Studies in Precision Crop Load Management of Apple

T.L. Robinson, L. Gonzalez, L. Cheng, Y. Ziang, G. Peck, B. Arnoldson, M. Gomez, M. Guerra, Mario Miranda Sazo, C. Kahlke, T. Einhorn, A. Wallis, S. Musacchi, S. Serra, K. Lewis, T. Schmidt, P. Heinemann, L. He, T. Kon, S. Sherif10, J. Clements1, and C. Layer

IHC 2022, 31st International Horticultural Congress, 14-20 August, 2022, Angers, France.

“We are conducting a USA national SCRI project to develop precision crop load management strategies and machines to manage the number of fruits per tree to exactly the economic optimum. We have done physiological experiments to define the biological potential of yield and fruit size of ‘Gala’ and ‘Honeycrisp’ apple cultivars in four climates (West, Mid-West, North-East and South-East USA) to estimate the economic optimum number of fruits per tree. Our results show that the dry, high light climate of WA generally can support a higher crop load than the eastern USA growing regions. Our multi-location experiments have shown that leaving too many flower buds during pruning results in lower crop value than the optimum flower bud number. Optimum flower bud number in our studies of ‘Gala’ and ‘Honeycrisp’ was between 1.5-2.0 flower buds per final target fruit number. To achieve the optimum fruit number per tree we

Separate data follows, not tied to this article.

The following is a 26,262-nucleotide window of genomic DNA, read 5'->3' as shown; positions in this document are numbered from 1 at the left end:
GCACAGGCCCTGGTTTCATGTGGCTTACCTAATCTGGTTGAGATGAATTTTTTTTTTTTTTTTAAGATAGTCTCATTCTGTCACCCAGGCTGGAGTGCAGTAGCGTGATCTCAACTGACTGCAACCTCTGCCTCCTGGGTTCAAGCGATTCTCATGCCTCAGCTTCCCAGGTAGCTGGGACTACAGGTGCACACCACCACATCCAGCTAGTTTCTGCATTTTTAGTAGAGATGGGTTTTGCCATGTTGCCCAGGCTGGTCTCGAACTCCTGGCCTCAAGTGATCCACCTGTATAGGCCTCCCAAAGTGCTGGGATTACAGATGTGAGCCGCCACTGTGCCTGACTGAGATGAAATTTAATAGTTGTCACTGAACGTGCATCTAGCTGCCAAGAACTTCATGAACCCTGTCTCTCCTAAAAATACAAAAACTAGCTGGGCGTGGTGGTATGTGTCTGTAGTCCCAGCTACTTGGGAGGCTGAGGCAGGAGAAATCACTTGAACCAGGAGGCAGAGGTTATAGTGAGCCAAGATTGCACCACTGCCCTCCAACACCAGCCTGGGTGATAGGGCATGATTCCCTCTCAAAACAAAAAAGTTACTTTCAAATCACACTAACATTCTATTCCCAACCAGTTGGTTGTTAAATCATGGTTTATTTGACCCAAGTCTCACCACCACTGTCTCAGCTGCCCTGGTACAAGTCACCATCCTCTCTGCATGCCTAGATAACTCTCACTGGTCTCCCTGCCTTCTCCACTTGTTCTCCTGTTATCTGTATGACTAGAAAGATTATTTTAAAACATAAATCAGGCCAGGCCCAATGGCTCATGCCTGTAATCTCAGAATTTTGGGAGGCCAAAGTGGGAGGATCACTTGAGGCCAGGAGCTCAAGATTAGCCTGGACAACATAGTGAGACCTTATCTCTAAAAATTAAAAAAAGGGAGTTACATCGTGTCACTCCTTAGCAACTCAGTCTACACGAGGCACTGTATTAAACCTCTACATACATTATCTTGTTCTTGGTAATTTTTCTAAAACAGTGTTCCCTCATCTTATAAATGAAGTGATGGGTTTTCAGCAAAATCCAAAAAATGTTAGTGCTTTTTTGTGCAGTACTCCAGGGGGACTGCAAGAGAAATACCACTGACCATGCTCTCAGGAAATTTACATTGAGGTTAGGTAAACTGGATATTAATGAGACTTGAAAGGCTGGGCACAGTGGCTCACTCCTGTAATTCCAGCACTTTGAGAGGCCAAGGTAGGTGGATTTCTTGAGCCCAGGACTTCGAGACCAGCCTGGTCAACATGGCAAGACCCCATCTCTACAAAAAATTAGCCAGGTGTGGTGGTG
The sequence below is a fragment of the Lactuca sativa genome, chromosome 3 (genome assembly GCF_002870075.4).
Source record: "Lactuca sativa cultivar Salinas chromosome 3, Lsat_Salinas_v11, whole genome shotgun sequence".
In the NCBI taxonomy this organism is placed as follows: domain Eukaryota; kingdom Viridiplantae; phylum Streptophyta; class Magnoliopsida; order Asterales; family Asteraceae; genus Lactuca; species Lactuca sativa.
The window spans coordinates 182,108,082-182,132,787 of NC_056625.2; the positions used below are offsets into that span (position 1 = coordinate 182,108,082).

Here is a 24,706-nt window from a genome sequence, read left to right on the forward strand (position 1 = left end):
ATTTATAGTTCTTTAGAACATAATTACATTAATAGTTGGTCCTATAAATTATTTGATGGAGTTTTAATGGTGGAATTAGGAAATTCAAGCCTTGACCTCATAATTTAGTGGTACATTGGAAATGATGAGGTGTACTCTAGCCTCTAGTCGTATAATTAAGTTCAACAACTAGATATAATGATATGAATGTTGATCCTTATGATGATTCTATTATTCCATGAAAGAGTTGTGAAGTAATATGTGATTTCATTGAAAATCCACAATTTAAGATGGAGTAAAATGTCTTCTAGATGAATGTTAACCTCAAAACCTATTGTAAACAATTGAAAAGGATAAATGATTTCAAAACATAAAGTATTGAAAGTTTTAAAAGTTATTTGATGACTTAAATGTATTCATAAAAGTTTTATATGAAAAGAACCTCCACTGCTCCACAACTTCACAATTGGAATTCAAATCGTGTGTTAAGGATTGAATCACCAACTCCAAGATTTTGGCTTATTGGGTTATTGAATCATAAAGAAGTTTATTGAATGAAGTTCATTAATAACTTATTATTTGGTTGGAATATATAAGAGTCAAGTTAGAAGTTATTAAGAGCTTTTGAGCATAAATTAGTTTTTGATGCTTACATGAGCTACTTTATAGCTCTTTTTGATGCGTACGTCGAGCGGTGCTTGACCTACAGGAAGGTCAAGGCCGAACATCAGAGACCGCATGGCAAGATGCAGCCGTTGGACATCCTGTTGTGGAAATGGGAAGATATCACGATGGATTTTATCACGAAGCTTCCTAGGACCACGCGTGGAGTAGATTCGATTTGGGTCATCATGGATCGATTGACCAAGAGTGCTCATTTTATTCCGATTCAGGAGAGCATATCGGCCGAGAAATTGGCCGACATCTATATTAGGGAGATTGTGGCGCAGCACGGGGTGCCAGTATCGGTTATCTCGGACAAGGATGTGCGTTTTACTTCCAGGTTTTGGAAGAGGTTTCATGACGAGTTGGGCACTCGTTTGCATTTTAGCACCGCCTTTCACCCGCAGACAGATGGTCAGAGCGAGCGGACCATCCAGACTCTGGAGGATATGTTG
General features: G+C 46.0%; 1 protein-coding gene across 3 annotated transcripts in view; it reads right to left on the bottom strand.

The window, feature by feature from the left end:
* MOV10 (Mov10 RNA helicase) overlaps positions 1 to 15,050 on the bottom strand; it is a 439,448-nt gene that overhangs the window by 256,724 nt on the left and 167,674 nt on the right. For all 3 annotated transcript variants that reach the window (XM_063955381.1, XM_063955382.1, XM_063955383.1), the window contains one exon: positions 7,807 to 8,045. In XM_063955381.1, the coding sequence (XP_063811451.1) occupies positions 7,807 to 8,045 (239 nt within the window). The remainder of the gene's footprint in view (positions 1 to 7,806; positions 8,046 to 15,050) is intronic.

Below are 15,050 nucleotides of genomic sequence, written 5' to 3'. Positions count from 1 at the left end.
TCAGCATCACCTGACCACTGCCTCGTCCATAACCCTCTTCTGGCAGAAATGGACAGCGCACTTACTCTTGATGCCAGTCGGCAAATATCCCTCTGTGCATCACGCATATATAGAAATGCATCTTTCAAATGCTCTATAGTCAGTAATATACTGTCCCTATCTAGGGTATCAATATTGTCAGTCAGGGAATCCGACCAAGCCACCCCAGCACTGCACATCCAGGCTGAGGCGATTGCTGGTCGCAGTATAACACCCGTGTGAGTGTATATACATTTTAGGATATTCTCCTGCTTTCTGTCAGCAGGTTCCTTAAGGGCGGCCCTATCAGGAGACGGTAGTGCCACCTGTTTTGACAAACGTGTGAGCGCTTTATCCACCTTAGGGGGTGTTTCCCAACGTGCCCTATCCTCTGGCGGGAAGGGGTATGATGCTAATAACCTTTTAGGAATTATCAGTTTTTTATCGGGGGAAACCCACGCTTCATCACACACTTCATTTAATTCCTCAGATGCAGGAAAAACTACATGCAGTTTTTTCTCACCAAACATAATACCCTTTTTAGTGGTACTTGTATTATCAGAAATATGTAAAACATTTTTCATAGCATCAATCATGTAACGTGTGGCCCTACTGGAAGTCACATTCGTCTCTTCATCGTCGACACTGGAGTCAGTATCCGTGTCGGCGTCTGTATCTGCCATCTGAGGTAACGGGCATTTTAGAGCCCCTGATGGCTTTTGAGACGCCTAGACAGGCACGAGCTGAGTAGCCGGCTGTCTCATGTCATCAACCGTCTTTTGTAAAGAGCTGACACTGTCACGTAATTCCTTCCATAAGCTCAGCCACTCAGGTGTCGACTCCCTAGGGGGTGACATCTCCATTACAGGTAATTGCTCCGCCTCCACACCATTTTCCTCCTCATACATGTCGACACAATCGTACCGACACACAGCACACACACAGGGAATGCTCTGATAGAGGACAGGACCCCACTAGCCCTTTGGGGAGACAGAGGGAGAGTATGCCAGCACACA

employ: 1) precision pruning to remove flower buds to a pre determined flower bud load; 2) precision chemical thinning through sequential chemical thinning sprays guided by the use of computer models to adjust the dose and timing of chemical
application and to assess the effect of the chemical sprays shortly after application to inform re-application; and 3) precision hand thinning to guide human workers to leave an exact number of fruits per tree. We are developing computer vision to streamline the counting of buds, lowers and fruitlets. The information from each tree is georeferenced and is uploaded to the cloud and then can be communicated to human workers to guide their work in reducing crop load to the optimum level.”